|The summerhouse; the thatched roof was newly replaced this spring|
Yesterday, we had lunch with my cousin... and as we talked, we got into sharing respective memories of what this place-- the house named "Tofte"-- represented in our lives. Later in the day, I continued to think about the pieces of life we carry around with us... in the form of memories... pieces of the past we either embrace or long for, or desperately try to forget and/or run away from.
For the past couple of weeks, I have experienced the rare luxury of being able to "forget" about my daily life and not live in a state where every waking moment is filled with the eternal demands and obligations of modern life in the US of A. Instead, I have been able to spend hours and days, doing little more than "contemplating" and thinking about life and "things."
As I kept wandering around these 12 acres of woodland and garden, attempting to connect with the land and nature around me, I realized that a large part of what brings me back here is a subtle desire to "time travel;" to re-experience how "something felt" in some distant part of my past. A search for "lost innocence?" No, not really... although there are elements of remembering life before it felt exhausting and filled with demands and complexity. That said, my yearning feels more like a search for something "solid;" a touchstone with a measure of permanence in a life otherwise shaped mostly by movement, instability and uncertainty. But, as the days passed, I had this growing sense that certain things didn't feel quite "right." After a while, I realized I was wrestling with the way things change... and yet they don't; and how things can be both the same, and yet never the same again.
The dining table on which my laptop now sits is the same table where I would eat salami sandwiches when I was five years old. Even the smell in the room is the same. The brown wooden wall clock is still on the wall-- and even though it no longer runs-- I can still hear its ticking in my mind's eye, as my 8-year old self would stand at one of the half-doors looking outside at a sunny day.
And yet? Even though this "place" is still here, part of it is "missing" because much of its character was shaped by my Aunt Ulla, who lived here every summer as the house's only "permanent" resident until her death in 1997. The "place" remains the same, but what is here now feels like a strangely "sanitized" version of what it used to be; or an "image" the same way a photograph of an event is never going to bring to life the event, itself. It is here, but parts of it have drifted away on the mists of time...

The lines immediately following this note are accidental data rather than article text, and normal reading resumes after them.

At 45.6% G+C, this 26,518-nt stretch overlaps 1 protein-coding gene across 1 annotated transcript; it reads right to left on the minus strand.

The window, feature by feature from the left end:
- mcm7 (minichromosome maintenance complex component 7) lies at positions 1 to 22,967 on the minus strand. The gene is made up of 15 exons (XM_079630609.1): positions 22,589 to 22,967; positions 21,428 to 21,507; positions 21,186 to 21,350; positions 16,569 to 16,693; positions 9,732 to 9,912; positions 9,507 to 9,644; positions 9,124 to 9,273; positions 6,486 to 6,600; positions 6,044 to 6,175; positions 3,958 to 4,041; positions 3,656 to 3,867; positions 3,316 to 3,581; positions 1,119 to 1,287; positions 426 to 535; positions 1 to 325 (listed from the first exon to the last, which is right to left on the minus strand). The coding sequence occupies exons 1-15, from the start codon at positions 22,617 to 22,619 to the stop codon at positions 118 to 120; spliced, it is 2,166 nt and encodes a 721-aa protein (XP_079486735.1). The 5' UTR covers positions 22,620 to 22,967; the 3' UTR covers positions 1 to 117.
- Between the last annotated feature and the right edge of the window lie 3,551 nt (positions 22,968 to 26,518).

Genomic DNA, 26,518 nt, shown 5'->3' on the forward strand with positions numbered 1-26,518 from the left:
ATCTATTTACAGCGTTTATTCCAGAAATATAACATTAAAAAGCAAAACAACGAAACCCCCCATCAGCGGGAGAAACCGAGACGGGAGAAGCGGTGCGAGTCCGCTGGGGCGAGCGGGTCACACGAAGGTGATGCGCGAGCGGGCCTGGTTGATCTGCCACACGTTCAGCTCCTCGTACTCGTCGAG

The lawn outside is beautiful and mowed... but the "old" lawn, filled with random bumps and weeds and occasional mole hills... ending in a meadow filled with wildflowers, butterflies and grasshoppers... no longer exists. Old garden furniture in varied stages of age and repair has given way to uniform modern replacements. Storms have taken down many of the trees I remember; others have grown up in their place. Many colorful flowerbeds have given way to grass, in the interest of easy maintenance... because, after all, nobody lives here permanently anymore. And there is absolutely nothing "wrong" with that... aside from the fact that it doesn't "match" my memories of a time that has been and gone and never will return.
These small differences notwithstanding, the "place" hasn't really changed... as much as I have.
|A butterfly in the woods... just like 50 years ago|
There is something mildly ironic about that, because my past-- that is, my childhood, in general-- was really not that much of a great or happy place that it should warrant retrieval and reliving. So what is the "allure" of this place?
When I was a child, visiting this summerhouse was a strange dichotomy, in and of itself.
I grew up in a very old-fashioned family, with very old-fashioned and often narrow-minded views on the world and how "one" were to conduct oneself in the world. In a sense, my cousin was exactly right yesterday when she remarked that "the family" would have been perfectly OK if it had been the year 1900 when we grew up... problem was, they were trying to live an early 1900's life with early 1900's values... in the 1960's and 1970's.